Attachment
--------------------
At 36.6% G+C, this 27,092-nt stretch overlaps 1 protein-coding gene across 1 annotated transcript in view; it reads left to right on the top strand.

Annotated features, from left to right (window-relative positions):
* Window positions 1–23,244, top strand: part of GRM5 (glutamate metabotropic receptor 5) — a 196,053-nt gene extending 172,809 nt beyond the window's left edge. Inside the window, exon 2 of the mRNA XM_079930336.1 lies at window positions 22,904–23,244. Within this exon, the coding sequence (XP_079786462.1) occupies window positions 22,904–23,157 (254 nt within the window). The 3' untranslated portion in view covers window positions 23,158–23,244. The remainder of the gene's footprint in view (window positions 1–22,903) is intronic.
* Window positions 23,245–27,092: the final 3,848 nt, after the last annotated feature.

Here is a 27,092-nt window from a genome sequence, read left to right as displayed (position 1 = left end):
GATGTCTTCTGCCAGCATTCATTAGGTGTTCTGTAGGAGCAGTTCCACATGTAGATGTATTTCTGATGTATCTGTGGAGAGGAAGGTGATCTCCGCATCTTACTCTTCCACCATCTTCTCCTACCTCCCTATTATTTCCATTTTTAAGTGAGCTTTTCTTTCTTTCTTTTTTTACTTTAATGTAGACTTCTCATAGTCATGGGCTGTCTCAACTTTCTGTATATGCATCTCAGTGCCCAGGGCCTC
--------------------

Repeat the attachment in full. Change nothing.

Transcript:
At 36.6% G+C, this 27,092-nt stretch overlaps 1 protein-coding gene across 1 annotated transcript in view; it reads left to right on the top strand.

Annotated features, from left to right (window-relative positions):
* Window positions 1–23,244, top strand: part of GRM5 (glutamate metabotropic receptor 5) — a 196,053-nt gene extending 172,809 nt beyond the window's left edge. Inside the window, exon 2 of the mRNA XM_079930336.1 lies at window positions 22,904–23,244. Within this exon, the coding sequence (XP_079786462.1) occupies window positions 22,904–23,157 (254 nt within the window). The 3' untranslated portion in view covers window positions 23,158–23,244. The remainder of the gene's footprint in view (window positions 1–22,903) is intronic.
* Window positions 23,245–27,092: the final 3,848 nt, after the last annotated feature.

Here is a 27,092-nt window from a genome sequence, read left to right as displayed (position 1 = left end):
GATGTCTTCTGCCAGCATTCATTAGGTGTTCTGTAGGAGCAGTTCCACATGTAGATGTATTTCTGATGTATCTGTGGAGAGGAAGGTGATCTCCGCATCTTACTCTTCCACCATCTTCTCCTACCTCCCTATTATTTCCATTTTTAAGTGAGCTTTTCTTTCTTTCTTTTTTTACTTTAATGTAGACTTCTCATAGTCATGGGCTGTCTCAACTTTCTGTATATGCATCTCAGTGCCCAGGGCCTC